CONCLUSIONS: Mutation of the nNOS gene substantially increases vulnerability to alcohol-induced cell loss in a brain region where the gene is expressed (olfactory bulb), but not in a separate brain region, where the gene is not expressed (facial nucleus). Thus, differences in genotype may explain why some individuals are vulnerable to FASD, while others are not, and may determine the specific patterns of neuropathology in children with FASD. This article is protected by copyright. All rights reserved. PMID: 29957842 [PubMed - as supplied by publisher]
Source: Alcoholism, Clinical and Experimental Research - Category: Addiction Authors: Tags: Alcohol Clin Exp Res Source Type: research
“A crisis is a terrible thing to waste,” is a phrase coined by Stanford economist Paul Romer. Politicians are always in search of new crises to address—new fires to put out—with rapid and decisive action. In their passion to appear heroic to their constituents they often act in haste, not ta king the time to develop a deep and nuanced understanding of the issue at hand, insensitive to the notion that their actions might actually exacerbate the crisis.An example of that lack of understanding was made apparent in a  press release by the office of House Majority Whip Steve Scalise (R-LA) on J...
Source: Cato-at-liberty - Category: American Health Authors: Source Type: blogs
In this study, ethanol-dams voluntarily consumed a 0.066% saccharin-sweetened 10% ethanol (EtOH) solution for 10 days prior to pregnancy and throughout gestation while control-dams had ad libitumaccess to a 0.066% saccharin (sacc) solution. Whole litters were randomly assigned to undergo maternal separation (MS) for 3 hours/day from P2 to P14 while the remaining litters were left undisturbed (nMS). This resulted in 4 experimental groups: control (sacc + nMS), MS (sacc + MS), EtOH (EtOH + nMS) and EtOH + MS. Throughout development, EtOH-rats weighed less than control rats. However, subsequent maternal sepa...
Source: Behavioural Brain Research - Category: Neurology Authors: Tags: Behav Brain Res Source Type: research
CONCLUSIONS: These findings identify alcohol-related alterations in placental imprinted gene expression as potential biomarkers of adverse effect in FASD and suggest that these alterations may play a mechanistic role in fetal alcohol growth restriction. Future studies are needed to determine whether alterations in imprinted gene expression also mediate FASD neurobehavioral deficits and whether such alterations are amenable to intervention. This article is protected by copyright. All rights reserved. PMID: 29870072 [PubMed - as supplied by publisher]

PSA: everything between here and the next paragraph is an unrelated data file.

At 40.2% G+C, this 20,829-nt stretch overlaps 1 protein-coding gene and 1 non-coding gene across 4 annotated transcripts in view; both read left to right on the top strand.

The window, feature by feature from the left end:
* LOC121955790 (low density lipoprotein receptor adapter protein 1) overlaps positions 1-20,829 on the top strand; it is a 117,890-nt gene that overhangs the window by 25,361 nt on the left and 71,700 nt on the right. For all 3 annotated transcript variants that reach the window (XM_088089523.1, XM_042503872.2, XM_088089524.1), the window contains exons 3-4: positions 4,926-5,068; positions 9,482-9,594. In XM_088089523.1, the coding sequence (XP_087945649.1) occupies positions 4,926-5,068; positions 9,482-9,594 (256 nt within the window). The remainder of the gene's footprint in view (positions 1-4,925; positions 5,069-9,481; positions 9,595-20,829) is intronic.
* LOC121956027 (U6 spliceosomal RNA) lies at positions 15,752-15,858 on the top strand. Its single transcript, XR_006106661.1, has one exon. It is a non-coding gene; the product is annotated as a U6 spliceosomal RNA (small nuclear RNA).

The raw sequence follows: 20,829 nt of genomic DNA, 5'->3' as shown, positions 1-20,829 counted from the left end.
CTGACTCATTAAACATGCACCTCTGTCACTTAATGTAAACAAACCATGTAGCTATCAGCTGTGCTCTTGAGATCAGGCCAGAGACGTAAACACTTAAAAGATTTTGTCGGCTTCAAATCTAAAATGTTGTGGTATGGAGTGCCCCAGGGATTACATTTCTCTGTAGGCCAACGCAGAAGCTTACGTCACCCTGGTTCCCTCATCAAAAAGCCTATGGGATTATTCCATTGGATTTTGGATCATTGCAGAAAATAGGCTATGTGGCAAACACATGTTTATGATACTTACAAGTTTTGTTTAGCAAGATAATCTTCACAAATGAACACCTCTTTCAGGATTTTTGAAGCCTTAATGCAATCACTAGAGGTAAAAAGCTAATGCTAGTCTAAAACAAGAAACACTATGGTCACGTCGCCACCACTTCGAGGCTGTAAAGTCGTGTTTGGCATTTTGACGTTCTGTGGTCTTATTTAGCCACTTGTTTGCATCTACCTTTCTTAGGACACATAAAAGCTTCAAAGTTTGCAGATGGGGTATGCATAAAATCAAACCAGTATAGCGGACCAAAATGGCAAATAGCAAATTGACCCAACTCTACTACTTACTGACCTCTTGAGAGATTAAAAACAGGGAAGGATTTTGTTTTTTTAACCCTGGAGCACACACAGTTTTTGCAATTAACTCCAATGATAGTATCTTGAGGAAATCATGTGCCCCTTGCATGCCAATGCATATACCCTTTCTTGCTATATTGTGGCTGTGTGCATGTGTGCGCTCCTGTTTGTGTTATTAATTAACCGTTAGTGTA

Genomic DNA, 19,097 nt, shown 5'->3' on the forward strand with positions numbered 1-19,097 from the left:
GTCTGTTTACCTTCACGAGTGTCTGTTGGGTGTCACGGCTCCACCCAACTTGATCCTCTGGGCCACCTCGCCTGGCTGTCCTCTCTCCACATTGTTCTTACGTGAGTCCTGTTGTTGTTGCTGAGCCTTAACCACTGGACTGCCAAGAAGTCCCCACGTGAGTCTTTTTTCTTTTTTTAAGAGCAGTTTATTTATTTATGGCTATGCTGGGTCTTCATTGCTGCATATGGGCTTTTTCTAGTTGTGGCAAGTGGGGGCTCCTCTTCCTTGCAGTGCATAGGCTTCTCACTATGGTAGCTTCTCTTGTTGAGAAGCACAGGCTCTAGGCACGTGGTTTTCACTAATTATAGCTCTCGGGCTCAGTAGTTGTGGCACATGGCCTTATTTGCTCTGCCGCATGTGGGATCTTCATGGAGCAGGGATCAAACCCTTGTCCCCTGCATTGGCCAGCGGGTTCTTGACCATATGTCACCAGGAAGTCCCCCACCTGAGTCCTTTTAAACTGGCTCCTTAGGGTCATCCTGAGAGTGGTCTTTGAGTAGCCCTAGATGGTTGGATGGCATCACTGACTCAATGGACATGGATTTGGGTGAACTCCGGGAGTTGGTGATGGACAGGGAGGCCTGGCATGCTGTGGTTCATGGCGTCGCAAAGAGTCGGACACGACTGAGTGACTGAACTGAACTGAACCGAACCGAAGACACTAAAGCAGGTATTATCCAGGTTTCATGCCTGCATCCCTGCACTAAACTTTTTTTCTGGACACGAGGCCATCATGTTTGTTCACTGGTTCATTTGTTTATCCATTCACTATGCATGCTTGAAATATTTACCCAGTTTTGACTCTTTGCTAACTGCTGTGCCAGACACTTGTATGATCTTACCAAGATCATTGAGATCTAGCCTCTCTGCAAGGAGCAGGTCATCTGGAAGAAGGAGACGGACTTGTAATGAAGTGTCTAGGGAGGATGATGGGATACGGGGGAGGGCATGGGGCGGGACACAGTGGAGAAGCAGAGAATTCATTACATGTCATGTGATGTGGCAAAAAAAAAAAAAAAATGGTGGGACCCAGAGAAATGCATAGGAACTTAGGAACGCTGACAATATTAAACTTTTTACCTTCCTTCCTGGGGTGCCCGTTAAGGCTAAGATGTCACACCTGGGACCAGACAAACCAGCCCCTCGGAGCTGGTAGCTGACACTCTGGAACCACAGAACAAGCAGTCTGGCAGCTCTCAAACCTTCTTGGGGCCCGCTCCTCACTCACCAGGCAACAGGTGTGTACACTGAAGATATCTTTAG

Source: Alcoholism, Clinical and Experimental Research - Category: Addiction Authors: Tags: Alcohol Clin Exp Res Source Type: research
Fetal alcohol syndrome occurs in children as a result of alcohol exposure during the mother’s pregnancy. It can cause irreversible brain damage, growth problems and behavior issues. No amount of alcohol is safe to consume during pregnancy but the risk of fetal alcohol syndrome increases with the amount of alcohol consumed during pregnancy. A New York Times Article discuses a new study that shows more children are being diagnosed with fetal alcohol syndrome than initially realized, affecting 1.1 to 5 percent of children in the US. This is 5 times higher than previously thought, making it just as common as a diagnosis ...
Source: Cord Blood News - Category: Perinatology & Neonatology Authors: Tags: babies brain development Cord Blood pregnancy Source Type: blogs